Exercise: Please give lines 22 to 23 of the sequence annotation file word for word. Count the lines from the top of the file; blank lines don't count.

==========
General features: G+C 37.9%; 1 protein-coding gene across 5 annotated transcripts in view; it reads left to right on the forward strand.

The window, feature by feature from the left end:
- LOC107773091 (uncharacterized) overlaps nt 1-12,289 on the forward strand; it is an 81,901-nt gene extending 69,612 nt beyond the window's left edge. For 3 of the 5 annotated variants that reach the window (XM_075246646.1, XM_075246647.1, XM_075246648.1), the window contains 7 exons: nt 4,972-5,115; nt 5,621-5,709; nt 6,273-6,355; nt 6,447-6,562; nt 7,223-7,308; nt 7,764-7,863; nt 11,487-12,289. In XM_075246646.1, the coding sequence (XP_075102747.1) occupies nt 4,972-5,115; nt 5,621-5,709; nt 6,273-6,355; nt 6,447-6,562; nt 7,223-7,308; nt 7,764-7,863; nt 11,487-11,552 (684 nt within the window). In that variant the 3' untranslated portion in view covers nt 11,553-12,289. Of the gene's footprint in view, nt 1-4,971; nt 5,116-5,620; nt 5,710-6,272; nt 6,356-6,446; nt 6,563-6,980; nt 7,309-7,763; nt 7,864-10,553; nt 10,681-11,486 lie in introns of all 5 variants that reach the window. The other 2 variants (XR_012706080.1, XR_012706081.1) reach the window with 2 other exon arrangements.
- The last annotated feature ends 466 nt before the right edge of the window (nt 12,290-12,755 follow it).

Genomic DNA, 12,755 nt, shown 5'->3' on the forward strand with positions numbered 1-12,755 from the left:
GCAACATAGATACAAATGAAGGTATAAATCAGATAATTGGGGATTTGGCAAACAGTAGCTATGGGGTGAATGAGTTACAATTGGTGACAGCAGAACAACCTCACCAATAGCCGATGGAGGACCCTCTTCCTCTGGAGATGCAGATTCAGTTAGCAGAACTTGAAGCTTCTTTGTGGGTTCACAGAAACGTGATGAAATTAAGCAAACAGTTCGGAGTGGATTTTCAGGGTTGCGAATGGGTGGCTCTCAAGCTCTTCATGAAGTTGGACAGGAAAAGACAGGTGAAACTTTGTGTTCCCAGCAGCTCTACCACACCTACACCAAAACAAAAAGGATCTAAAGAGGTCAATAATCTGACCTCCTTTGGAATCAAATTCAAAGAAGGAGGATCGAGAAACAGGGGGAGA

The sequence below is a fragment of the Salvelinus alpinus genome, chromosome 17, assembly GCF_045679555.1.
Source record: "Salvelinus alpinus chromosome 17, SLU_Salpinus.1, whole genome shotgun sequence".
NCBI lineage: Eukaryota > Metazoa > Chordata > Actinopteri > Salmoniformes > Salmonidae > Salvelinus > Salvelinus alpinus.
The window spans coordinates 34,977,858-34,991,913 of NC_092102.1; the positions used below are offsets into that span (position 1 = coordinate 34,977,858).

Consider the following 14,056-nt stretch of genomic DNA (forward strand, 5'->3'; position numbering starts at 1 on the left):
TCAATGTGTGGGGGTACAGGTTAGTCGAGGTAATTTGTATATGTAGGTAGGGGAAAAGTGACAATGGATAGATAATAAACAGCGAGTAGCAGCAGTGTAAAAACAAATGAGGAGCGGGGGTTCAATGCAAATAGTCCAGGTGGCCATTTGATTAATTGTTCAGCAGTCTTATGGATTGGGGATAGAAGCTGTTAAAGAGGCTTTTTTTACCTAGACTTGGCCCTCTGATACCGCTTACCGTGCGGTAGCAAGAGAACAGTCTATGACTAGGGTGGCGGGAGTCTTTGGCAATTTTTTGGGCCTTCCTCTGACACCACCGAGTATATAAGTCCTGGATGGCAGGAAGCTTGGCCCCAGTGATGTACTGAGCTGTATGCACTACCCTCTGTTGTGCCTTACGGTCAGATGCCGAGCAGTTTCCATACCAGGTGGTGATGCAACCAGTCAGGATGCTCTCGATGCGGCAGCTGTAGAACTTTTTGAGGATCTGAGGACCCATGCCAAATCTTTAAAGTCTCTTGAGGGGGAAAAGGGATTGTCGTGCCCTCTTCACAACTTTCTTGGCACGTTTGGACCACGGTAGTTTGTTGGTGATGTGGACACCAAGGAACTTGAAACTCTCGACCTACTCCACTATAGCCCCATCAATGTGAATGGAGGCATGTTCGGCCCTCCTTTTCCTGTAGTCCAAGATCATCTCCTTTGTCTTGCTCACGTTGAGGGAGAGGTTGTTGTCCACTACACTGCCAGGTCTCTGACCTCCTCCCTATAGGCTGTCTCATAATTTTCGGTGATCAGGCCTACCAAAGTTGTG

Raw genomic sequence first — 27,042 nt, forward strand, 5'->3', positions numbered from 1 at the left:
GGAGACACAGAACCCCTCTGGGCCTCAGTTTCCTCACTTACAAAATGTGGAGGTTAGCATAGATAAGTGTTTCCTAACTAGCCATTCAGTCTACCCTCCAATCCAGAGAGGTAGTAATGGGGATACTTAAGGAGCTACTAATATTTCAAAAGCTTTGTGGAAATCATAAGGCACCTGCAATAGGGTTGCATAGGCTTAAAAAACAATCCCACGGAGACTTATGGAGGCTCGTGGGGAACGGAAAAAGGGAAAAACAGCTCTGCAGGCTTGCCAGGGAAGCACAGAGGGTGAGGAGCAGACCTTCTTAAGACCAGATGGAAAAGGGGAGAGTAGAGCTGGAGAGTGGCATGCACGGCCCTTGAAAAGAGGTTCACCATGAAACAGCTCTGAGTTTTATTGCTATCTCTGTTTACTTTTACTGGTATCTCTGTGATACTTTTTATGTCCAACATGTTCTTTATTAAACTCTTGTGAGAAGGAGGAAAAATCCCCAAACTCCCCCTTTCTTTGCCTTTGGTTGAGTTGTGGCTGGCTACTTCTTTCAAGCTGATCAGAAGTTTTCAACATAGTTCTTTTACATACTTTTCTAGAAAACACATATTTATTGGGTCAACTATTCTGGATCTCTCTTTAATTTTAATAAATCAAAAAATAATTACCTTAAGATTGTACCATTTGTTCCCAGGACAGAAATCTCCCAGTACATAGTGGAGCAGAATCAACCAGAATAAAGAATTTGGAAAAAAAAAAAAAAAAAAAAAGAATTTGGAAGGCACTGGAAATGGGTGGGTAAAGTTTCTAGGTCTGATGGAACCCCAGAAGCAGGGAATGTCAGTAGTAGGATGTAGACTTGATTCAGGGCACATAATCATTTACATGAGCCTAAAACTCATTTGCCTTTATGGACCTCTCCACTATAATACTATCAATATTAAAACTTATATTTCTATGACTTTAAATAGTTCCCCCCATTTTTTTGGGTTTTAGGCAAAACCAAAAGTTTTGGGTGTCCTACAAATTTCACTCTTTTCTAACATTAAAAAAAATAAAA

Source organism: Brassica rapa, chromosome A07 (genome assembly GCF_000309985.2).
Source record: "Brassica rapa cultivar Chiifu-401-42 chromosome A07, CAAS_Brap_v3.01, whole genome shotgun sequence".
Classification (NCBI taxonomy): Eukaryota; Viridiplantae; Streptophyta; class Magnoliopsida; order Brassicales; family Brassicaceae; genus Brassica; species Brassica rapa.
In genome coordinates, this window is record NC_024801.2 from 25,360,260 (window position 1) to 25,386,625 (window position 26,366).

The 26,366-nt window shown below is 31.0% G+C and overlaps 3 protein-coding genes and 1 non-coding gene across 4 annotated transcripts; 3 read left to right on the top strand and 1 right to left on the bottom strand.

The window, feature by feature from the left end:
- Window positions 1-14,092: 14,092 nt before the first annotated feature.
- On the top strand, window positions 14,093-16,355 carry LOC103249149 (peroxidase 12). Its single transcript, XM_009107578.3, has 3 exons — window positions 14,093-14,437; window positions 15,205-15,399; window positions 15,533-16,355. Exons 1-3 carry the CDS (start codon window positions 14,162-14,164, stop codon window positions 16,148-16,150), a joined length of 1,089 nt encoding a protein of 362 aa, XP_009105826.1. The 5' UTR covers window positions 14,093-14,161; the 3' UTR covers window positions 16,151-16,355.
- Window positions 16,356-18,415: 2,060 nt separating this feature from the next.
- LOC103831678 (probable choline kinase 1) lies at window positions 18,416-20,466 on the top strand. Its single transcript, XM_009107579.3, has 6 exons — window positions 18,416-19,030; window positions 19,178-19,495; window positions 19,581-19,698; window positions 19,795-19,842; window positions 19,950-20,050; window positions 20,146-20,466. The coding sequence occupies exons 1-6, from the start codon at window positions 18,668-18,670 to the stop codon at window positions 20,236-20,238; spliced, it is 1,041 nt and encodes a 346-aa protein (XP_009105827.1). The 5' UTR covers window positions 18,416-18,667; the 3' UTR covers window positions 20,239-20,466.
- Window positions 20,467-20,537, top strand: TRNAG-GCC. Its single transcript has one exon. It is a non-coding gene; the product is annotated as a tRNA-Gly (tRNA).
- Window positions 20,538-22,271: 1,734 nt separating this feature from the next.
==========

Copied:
- On the top strand, window positions 14,093-16,355 carry LOC103249149 (peroxidase 12). Its single transcript, XM_009107578.3, has 3 exons — window positions 14,093-14,437; window positions 15,205-15,399; window positions 15,533-16,355. Exons 1-3 carry the CDS (start codon window positions 14,162-14,164, stop codon window positions 16,148-16,150), a joined length of 1,089 nt encoding a protein of 362 aa, XP_009105826.1. The 5' UTR covers window positions 14,093-14,161; the 3' UTR covers window positions 16,151-16,355.
- Window positions 16,356-18,415: 2,060 nt separating this feature from the next.